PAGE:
TH: “Because I give my inner voice room to express itself …”
Me: “Because I give my inner voice room to express itself …”
TH: “… I feel understood and heard.”
Me: “… I feel understood and heard.”
TH: “Allowing me to release my tendency to overdo everything …”
Me: “Allowing me to …” etc.
He gives me something for pH.
I go home with homework to repeat these affirmations daily for 3 weeks. I do one better: I sign up for Deepak Chopra’s daily meditations and Paul Seele’s paraliminal hypnosis! I add a little “Dear Lord, please give me thick, shiny lustrous red hair and plump alkaline red blood cells.” I’ll meditate my body back to perfect pH with a side of at-home hypnosis and pretty-please prayers. (Overdoing it, my ass. Pfft.)
(Quick side note: When does one know when to let go and let GOD or to DIY?)
The chiropractor just cracks my neck and tells me about her photographic art collection of tutus she’s made and her clinic’s overhead expenses.
I’ve also tried the Infrared mat and the whole body vibration machine; have done kidney, parasite and liver cleanses; and have read every article within a 30-page Google search on the subject of pH, alkalinity and natural healing. (Hashtag OCDme.)
Between my LMLotFM’s in-home vitamin store and the arsenal of supplies I’ve secured, the dining room table, kitchen counter and refrigerator look like an Olympic-sized pharmacy. Now all I have to do is make a spreadsheet of when to eat what and whether with meals or between and directly on the tongue or under the tongue and don’t forget to eliminate sugar, dairy, wheat, gluten and acid-forming foods (mostly everything other than organic leafy green vegetables) and remember to breathe. There’s also a lot of conflicting information out there in cyber-clinic, but all sites seem to agree the safe foods are broccoli, cucumber, garlic and sprouted anything all of which go into a morning fresh-juiced tolerable beverage topped up with silver water. Parasites beware—if there’s a bug in my bowels it better hold on for dear life because there’s a freight train of fibre coming through!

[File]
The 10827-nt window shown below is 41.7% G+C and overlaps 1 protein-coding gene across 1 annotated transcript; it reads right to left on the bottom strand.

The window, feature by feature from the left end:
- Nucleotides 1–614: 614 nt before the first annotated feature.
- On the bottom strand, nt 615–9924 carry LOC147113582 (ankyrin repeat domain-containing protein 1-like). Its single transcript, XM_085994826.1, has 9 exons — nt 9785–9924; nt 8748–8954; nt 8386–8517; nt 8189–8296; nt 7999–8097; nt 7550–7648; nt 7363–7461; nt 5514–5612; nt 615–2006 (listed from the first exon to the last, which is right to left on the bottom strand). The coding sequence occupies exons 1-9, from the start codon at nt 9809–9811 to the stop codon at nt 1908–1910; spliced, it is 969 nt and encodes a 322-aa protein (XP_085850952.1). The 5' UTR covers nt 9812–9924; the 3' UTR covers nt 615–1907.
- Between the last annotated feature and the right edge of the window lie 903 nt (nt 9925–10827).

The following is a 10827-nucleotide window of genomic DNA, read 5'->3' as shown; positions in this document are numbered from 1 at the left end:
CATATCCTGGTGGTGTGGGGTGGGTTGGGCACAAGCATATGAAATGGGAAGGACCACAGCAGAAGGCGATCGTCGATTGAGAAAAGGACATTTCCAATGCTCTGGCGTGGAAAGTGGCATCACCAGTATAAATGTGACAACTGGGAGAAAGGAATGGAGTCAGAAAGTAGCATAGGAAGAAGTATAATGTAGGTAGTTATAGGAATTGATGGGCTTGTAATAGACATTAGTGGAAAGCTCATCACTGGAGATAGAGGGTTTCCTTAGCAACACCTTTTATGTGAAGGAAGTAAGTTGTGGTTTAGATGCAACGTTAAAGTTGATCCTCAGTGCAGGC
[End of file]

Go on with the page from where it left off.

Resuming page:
What have I (re)learned?
I can’t grow wheatgrass for the life of me or the life of anyone else apparently. (My sister is taking over.)
I can sprout lentils!
Exercise causes lactid acid; cortisol causes acid. Acid lowers pH. Bad for me.
The stress of all of this is, I’m sure, sending my cortisol levels heaven high.
There’s a private clinic in Vancouver that offers MRI’s (only $2,400.)
I’ve gone from Botox to Biotin and from lash enhancer to “What’ve you got that’s anti-cancer?”
I’ve invested more money in shorter order on my insides than I ever did my outsides. (Now who’s the dummy?)
It’ll be at least 3 weeks before I get my spit test results back from Ontario.
At least I have eggs!¹
Never mind my breath (garlic), now I’m hairy and gassy. Charming.
1. My sister eats comfort food (read: garbage) all day yet has the blood pressure of a pro athlete—WTF? She does laugh a lot. Hmm. Prescription: laugh more.
2. My LMLotFM eats regular food (even non-organic) and her pH is perfect—WTF? She visits my sister often. Laughter is contagious. Hmm. New prescription: visit sister more.
1Eggs are super acid-forming but they’ve been prescribed by a health care practitioner so suck it, dirt bag. (Sorry, side effect of cortosol is crankiness. Or maybe cause of. Eh, shrug.)